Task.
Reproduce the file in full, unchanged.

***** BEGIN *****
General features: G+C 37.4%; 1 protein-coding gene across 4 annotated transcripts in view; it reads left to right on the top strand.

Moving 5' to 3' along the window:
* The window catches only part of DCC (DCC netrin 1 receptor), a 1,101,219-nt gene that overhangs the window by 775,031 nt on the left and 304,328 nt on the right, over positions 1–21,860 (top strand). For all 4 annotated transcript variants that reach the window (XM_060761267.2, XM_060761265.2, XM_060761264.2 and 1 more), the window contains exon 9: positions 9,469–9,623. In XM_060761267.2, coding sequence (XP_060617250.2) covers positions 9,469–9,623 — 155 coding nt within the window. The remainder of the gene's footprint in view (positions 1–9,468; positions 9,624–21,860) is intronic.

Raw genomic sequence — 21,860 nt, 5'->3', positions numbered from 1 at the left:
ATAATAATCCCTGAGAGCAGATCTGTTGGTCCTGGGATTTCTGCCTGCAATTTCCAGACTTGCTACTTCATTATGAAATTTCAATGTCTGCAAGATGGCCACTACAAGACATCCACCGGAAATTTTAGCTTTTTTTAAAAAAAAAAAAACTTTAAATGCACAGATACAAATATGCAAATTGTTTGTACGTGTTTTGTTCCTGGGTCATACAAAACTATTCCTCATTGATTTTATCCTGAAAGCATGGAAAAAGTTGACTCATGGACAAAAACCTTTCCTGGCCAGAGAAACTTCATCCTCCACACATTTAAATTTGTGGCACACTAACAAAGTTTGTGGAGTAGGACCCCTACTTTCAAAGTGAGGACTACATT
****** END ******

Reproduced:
General features: G+C 37.4%; 1 protein-coding gene across 4 annotated transcripts in view; it reads left to right on the top strand.

Moving 5' to 3' along the window:
* The window catches only part of DCC (DCC netrin 1 receptor), a 1,101,219-nt gene that overhangs the window by 775,031 nt on the left and 304,328 nt on the right, over positions 1–21,860 (top strand). For all 4 annotated transcript variants that reach the window (XM_060761267.2, XM_060761265.2, XM_060761264.2 and 1 more), the window contains exon 9: positions 9,469–9,623. In XM_060761267.2, coding sequence (XP_060617250.2) covers positions 9,469–9,623 — 155 coding nt within the window. The remainder of the gene's footprint in view (positions 1–9,468; positions 9,624–21,860) is intronic.

Raw genomic sequence — 21,860 nt, 5'->3', positions numbered from 1 at the left:
ATAATAATCCCTGAGAGCAGATCTGTTGGTCCTGGGATTTCTGCCTGCAATTTCCAGACTTGCTACTTCATTATGAAATTTCAATGTCTGCAAGATGGCCACTACAAGACATCCACCGGAAATTTTAGCTTTTTTTAAAAAAAAAAAAACTTTAAATGCACAGATACAAATATGCAAATTGTTTGTACGTGTTTTGTTCCTGGGTCATACAAAACTATTCCTCATTGATTTTATCCTGAAAGCATGGAAAAAGTTGACTCATGGACAAAAACCTTTCCTGGCCAGAGAAACTTCATCCTCCACACATTTAAATTTGTGGCACACTAACAAAGTTTGTGGAGTAGGACCCCTACTTTCAAAGTGAGGACTACATT